Beverley has been working as part of Andrew Hattersley's diabetes research team, in data management and statistics roles since 2001, and has been involved in research including genetics of diabetes, fetal growth, and thyroid hormones in pregnancy.

She is currently working as a statistician for the NIHR Exeter Clinical Research Facility supporting a variety of projects looking at urinary C-peptide as a new test for assessing endogenous insulin production in patients with diabetes. She is also involved in research looking at clinical prediction models and biomarkers for monogenic diabetes, and thyroid disease in pregnancy.  Her most recent work involves classification of diabetes subtypes and stratification of Type 2 diabetes.

Austin Smith

Austin Smith studied Biochemistry at the University of Oxford where he became captivated by the topic of pluripotency. He pursued this interest in PhD studies with Prof Martin Hooper at the University of Edinburgh and post-doctoral research in Oxford with Prof John Heath.  Austin then joined the Centre for Genome Research in Edinburgh as a Group Leader. In 1995 he became Director of Centre which he transformed into the Institute for Stem Cell Research. In 2006 Austin moved to the University of Cambridge and was founding Director of the Cambridge Stem Cell Institute until 2016.

In 2019 he took up the post of Director of the Living Systems Institute at the University of Exeter.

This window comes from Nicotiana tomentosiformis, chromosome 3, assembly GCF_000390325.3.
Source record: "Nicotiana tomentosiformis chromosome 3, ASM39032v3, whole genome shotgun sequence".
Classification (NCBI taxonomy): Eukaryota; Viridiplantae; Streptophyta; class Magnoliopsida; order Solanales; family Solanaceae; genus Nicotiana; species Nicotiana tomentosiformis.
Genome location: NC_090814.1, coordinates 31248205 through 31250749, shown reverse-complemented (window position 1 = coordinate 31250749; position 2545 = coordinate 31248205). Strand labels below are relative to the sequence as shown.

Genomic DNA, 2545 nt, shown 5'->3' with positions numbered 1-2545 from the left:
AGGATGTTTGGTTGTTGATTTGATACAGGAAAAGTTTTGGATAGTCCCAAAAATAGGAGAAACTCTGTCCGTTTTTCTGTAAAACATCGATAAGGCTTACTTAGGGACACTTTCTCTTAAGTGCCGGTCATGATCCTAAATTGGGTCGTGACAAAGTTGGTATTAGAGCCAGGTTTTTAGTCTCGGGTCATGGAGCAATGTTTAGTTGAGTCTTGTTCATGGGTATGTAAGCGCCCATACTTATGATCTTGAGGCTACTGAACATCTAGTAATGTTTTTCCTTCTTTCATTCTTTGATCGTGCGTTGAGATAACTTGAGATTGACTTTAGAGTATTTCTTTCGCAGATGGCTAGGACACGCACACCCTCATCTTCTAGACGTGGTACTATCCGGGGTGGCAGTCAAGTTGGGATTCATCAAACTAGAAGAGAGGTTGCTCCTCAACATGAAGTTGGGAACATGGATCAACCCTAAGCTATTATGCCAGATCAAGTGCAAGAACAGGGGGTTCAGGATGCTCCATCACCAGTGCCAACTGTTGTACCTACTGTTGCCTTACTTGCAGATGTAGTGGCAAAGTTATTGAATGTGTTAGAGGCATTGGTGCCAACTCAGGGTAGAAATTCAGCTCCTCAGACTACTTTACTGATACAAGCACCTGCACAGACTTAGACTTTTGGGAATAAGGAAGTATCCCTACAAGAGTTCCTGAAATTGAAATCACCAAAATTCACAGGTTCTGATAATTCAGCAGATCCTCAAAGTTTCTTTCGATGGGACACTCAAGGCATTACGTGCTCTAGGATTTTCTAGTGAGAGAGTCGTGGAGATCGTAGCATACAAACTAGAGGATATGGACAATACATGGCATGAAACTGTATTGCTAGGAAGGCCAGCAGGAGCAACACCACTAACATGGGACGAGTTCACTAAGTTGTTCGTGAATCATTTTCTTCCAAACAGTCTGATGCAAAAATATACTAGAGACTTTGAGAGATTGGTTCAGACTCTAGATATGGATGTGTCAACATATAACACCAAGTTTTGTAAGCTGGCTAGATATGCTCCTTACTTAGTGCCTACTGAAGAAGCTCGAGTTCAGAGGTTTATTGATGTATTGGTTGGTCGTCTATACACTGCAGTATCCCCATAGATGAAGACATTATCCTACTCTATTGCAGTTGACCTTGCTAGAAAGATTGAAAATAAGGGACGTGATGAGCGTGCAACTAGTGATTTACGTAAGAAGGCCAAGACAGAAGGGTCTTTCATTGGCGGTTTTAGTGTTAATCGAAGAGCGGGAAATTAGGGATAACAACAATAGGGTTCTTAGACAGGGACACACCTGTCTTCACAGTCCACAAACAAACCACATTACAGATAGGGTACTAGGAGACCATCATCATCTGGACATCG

David Tarbet

Business Development Director at Royal Devon and Exeter NHS Trust

Michael Weedon

Dr Michael Weedon is an associate professor working on the genetics of diabetes and related traits. This involves the study of common complex diseases such as Type 2 diabetes using the genome-wide association study method to identify new common genetic variant associations, as well as whole genome sequencing approaches to identfy rare mutations causing familial diabetes, particulary Maturity-Onset Diabetes of the Young (MODY).

He primarily works within the genetics of complex traits group and the monogenic diabetes research team. He also teaches on the undergraduate Medical Sciences degree and leads the Bioinformatics and Advanced Bioinformatics modules on the Genomics Medicine MSc.

David Whitehouse

David is the Business Development Lead for Health Technologies based at the Living Systems Institute (LSI).

David has over 20 years’ experience in the Healthcare Sector working across multiple therapy areas and technologies. He has held commercial positions in Sales, Marketing, and Business Development with Janssen (J&J), Genzyme, Baxter Ltd. and most recently with Baxter International as Commercial Marketing Director responsible for the renal portfolio across Europe based in Zurich, Switzerland.

David is tasked with developing new collaborations with external partners, supporting impact development and advising on translational research funding, and driving income generation across the University for Health Technologies.

Katrina Wyatt

Professor Katrina Wyatt's research seeks to understand how we can create the conditions for health and wellbeing and address health inequalities in schools, communities and workplaces. Working with service users, patients, carers and communities to understand the nature of the issues which prevent good health and then supporting the creation of partnerships to develop and deliver research to address these issues. Underpinning the work is an understanding of health as an emergent property which arises from complex social systems and the creation of the conditions for health focuses on the nature of relations within the workplace, school or community.